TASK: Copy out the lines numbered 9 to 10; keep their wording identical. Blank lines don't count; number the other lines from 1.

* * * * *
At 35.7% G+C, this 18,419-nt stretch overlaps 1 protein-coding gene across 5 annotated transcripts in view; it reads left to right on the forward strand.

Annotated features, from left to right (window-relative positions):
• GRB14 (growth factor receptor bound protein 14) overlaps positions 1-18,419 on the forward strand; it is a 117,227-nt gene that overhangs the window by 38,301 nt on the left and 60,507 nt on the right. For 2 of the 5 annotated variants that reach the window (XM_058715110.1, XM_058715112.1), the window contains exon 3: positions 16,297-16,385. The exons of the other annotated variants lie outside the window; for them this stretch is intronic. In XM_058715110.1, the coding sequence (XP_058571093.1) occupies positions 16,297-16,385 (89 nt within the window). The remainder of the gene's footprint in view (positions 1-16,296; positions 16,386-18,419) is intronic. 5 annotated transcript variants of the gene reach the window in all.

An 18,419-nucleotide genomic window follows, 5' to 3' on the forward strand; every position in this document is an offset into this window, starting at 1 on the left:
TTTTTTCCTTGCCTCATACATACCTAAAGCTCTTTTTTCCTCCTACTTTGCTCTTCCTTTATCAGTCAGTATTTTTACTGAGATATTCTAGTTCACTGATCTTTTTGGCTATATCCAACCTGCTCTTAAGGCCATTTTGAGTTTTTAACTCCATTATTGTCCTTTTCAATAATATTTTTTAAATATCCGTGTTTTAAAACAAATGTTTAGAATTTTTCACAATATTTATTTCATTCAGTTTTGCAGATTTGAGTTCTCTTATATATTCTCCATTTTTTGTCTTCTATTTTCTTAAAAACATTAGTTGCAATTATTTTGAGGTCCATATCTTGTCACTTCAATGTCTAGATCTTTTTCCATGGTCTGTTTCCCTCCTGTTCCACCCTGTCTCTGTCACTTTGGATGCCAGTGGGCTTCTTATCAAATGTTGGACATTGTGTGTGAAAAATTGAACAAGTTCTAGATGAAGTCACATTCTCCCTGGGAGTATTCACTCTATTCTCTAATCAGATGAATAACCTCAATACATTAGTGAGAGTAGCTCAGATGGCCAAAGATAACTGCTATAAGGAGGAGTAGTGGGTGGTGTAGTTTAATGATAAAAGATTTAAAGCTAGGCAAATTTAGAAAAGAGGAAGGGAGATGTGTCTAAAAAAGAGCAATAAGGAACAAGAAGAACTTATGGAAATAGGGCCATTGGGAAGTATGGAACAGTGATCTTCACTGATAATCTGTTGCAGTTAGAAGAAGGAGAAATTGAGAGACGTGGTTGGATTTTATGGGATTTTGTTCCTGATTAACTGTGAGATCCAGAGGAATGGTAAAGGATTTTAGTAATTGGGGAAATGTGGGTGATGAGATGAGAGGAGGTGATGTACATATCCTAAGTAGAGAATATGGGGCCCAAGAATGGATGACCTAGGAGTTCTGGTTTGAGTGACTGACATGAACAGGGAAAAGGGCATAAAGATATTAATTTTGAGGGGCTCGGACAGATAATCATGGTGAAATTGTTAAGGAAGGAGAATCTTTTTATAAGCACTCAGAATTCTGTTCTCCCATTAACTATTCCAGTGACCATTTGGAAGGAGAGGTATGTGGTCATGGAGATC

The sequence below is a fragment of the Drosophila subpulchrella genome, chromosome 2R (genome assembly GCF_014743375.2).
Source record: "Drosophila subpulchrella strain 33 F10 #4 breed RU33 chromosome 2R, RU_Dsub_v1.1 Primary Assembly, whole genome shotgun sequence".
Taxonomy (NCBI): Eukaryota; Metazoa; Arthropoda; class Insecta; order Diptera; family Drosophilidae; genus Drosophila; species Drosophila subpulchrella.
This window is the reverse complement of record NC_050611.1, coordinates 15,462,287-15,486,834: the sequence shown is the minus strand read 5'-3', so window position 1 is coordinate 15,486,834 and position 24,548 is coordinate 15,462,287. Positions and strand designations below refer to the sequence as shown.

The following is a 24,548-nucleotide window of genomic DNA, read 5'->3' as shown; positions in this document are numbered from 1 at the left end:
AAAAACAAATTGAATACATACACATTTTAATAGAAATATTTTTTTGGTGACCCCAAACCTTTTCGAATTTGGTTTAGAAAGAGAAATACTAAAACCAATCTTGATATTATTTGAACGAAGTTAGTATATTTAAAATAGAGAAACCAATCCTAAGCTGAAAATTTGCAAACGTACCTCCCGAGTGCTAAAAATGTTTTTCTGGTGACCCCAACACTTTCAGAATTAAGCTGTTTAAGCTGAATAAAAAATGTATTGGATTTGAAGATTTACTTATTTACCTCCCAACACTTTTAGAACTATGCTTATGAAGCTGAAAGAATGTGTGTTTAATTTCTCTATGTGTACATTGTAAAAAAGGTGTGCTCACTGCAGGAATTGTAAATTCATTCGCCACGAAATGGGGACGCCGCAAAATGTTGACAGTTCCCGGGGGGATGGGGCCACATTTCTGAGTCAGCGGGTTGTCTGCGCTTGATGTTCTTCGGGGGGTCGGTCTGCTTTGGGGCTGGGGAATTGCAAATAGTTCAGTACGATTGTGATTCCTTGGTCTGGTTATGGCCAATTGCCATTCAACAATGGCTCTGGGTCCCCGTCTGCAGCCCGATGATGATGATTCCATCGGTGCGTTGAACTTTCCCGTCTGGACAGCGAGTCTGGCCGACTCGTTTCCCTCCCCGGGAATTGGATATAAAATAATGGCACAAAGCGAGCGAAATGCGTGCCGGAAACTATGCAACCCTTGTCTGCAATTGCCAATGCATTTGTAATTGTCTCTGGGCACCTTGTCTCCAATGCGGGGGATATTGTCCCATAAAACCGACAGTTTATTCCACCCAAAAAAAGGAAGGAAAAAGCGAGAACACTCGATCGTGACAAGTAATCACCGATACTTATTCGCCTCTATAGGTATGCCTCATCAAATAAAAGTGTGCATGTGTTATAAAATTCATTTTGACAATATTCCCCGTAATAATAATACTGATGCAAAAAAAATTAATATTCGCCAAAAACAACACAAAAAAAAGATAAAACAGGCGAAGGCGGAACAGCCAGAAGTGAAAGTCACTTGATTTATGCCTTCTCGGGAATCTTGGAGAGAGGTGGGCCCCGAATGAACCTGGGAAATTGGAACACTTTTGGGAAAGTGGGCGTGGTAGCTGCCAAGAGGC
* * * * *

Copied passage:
This window is the reverse complement of record NC_050611.1, coordinates 15,462,287-15,486,834: the sequence shown is the minus strand read 5'-3', so window position 1 is coordinate 15,486,834 and position 24,548 is coordinate 15,462,287. Positions and strand designations below refer to the sequence as shown.

The following is a 24,548-nucleotide window of genomic DNA, read 5'->3' as shown; positions in this document are numbered from 1 at the left end: